Should Perl 6 use the CPAN?

| 28 Comments

I just gave my keynote at Frozen Perl, and one of the big points I made was that we don't know what Perl 6 is going to look like. It's totally a green field. There's no toolchain, no LWP, no DBI, etc.

My big question: Should Perl 6 use the CPAN?

Does an 11 year-old distribution system make sense in 2009? In 1998, when we didn't have everything living in a cloud, and hosting websites took a lot of money, and if you wanted massive bandwidth, you were at a big company or a university. In 2009, those are no longer true.

Of course, I'm not suggesting that we don't distributing thousands of excellently awesome modules to the world. If we didn't, we wouldn't be Perl. But does it need to be through a centralized distribution channel like PAUSE + CPAN?

I don't have an answer.

Discuss.

28 Comments

Yes we should have a centralised repository. The fragmentation of ruby gems causes me pain on a day to day basis.

Yes we should have a centralised repository(It can of course be distributed). The fragmentation of ruby gems causes me pain on a day to day basis. Having to add new repos as and when my developers find a new shiny gem to use. Admittedly this is made worse by only a few gems being packaged for debian. Also supposedly turning gems into debs isnt as easy as perl modules.

Yes we should have a centralised repository(It can of course be distributed). The fragmentation of ruby gems causes me pain on a day to day basis. Having to add new repos as and when my developers find a new shiny gem to use. Admittedly this is made worse by only a few gems being packaged for debian. Also supposedly turning gems into debs isnt as easy as perl modules.

I agree with all the bobs on all points. Having as many distribution systems as there are websites and not being able to batch the install of something like WWW::Mechanize (which pulls in about 40 modules automatically while I watch movies) would be a huge mistake.

At least, if it isn't centralized, there should be a place to report your repo and there should be some standard format? But given ExtUtils::MakeMaker vs Module::Build vs Module::Install (etc) how on earth could you ever ensure there'd be a way to install the hundred or so modules you use on a regular basis? If one or two of the sites WWW::Mechanize needed were missing ... well, you just live without it for a few days?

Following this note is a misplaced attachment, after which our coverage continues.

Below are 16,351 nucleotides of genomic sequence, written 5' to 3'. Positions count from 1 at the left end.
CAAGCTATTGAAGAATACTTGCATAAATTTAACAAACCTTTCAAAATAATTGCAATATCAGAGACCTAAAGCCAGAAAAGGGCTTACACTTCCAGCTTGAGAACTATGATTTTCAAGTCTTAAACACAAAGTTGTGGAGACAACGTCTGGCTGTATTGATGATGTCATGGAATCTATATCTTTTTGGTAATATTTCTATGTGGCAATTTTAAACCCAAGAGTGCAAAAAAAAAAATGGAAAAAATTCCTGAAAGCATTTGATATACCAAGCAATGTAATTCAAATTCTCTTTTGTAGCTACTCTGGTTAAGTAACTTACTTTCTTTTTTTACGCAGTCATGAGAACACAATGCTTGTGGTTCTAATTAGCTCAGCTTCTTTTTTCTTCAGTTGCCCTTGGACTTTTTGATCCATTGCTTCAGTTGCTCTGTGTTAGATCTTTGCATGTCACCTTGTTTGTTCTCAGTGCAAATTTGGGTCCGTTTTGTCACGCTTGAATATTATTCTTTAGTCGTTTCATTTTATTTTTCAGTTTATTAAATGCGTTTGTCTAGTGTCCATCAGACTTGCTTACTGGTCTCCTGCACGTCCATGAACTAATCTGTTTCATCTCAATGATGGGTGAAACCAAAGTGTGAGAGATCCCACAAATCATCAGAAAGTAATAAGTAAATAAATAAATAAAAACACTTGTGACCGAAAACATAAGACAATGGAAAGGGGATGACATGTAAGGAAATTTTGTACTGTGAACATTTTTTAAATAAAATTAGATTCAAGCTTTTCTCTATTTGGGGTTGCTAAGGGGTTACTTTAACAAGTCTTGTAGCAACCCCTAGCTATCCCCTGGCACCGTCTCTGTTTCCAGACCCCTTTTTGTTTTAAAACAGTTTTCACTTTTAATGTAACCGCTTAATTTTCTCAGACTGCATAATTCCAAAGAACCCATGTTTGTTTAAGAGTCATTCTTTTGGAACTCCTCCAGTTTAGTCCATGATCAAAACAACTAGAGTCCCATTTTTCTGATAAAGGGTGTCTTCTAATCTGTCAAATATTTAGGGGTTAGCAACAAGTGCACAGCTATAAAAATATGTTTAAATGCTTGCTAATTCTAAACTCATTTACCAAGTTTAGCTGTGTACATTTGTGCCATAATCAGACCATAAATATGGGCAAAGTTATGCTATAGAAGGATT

Yeah, I think the centralized strategy (if it isn't on CPAN it doesn't exist) is a huge strength. Since I'm used to it, I can't see a reason to do anything else. I understand python people hate it, but I really don't understand why. Going to 40 different websites to get "eggs" blows. I mean, it really sucks.

I'll "fourth" bob's analysis. Call it CPAN 6 to separate it in order to encourage new modules to fit in with Perl 6's style. If a more distributed model is desired, make it only semi-distributed so that the CPAN software can still go to one place to figure out the Right Thing to do.

How do we know how "the CPAN software" is going to work? We don't.

Everything is green field. We have no toolchain. No distribution model. Are we going to convert ExtUtils::MakeMaker? I sure hope not!

I would say that CPAN, and the centralized distribution model, is the saving grace of Perl. Kill that, and we lose one of our major advantages. Sure, you'll modernize it, you'll have a chance to add more checks and more tests to standardize distribution, but don't destroy the core. It works, and it works well.